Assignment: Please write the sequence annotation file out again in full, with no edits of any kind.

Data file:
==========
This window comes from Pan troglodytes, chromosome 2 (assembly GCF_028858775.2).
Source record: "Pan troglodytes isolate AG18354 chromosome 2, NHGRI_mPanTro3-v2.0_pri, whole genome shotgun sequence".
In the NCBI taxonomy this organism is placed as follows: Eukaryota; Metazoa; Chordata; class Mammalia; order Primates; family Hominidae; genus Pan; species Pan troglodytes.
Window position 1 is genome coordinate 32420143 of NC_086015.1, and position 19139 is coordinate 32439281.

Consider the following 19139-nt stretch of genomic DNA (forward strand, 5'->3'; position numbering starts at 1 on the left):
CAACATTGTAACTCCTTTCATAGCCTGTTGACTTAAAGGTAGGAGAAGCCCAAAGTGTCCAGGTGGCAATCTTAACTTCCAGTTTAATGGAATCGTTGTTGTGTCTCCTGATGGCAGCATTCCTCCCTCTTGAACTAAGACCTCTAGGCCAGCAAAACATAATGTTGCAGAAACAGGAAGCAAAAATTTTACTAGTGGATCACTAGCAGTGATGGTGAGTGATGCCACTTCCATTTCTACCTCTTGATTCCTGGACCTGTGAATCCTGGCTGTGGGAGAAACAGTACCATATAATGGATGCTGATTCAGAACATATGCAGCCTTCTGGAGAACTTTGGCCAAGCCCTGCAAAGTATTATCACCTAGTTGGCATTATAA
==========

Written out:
This window comes from Pan troglodytes, chromosome 2 (assembly GCF_028858775.2).
Source record: "Pan troglodytes isolate AG18354 chromosome 2, NHGRI_mPanTro3-v2.0_pri, whole genome shotgun sequence".
In the NCBI taxonomy this organism is placed as follows: Eukaryota; Metazoa; Chordata; class Mammalia; order Primates; family Hominidae; genus Pan; species Pan troglodytes.
Window position 1 is genome coordinate 32420143 of NC_086015.1, and position 19139 is coordinate 32439281.

Consider the following 19139-nt stretch of genomic DNA (forward strand, 5'->3'; position numbering starts at 1 on the left):
CAACATTGTAACTCCTTTCATAGCCTGTTGACTTAAAGGTAGGAGAAGCCCAAAGTGTCCAGGTGGCAATCTTAACTTCCAGTTTAATGGAATCGTTGTTGTGTCTCCTGATGGCAGCATTCCTCCCTCTTGAACTAAGACCTCTAGGCCAGCAAAACATAATGTTGCAGAAACAGGAAGCAAAAATTTTACTAGTGGATCACTAGCAGTGATGGTGAGTGATGCCACTTCCATTTCTACCTCTTGATTCCTGGACCTGTGAATCCTGGCTGTGGGAGAAACAGTACCATATAATGGATGCTGATTCAGAACATATGCAGCCTTCTGGAGAACTTTGGCCAAGCCCTGCAAAGTATTATCACCTAGTTGGCATTATAA